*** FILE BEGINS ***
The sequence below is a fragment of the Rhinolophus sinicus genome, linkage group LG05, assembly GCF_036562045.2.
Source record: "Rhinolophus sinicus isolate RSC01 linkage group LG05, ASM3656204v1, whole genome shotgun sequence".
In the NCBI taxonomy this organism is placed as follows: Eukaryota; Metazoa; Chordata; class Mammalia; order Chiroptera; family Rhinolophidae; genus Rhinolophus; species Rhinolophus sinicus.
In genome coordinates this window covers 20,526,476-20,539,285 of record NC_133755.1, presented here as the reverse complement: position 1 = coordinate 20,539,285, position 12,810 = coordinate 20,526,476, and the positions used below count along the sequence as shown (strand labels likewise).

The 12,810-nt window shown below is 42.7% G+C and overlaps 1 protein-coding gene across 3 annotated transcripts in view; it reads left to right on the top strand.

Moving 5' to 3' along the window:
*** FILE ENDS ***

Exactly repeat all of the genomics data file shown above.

The sequence below is a fragment of the Rhinolophus sinicus genome, linkage group LG05, assembly GCF_036562045.2.
Source record: "Rhinolophus sinicus isolate RSC01 linkage group LG05, ASM3656204v1, whole genome shotgun sequence".
In the NCBI taxonomy this organism is placed as follows: Eukaryota; Metazoa; Chordata; class Mammalia; order Chiroptera; family Rhinolophidae; genus Rhinolophus; species Rhinolophus sinicus.
In genome coordinates this window covers 20,526,476-20,539,285 of record NC_133755.1, presented here as the reverse complement: position 1 = coordinate 20,539,285, position 12,810 = coordinate 20,526,476, and the positions used below count along the sequence as shown (strand labels likewise).

The 12,810-nt window shown below is 42.7% G+C and overlaps 1 protein-coding gene across 3 annotated transcripts in view; it reads left to right on the top strand.

Moving 5' to 3' along the window: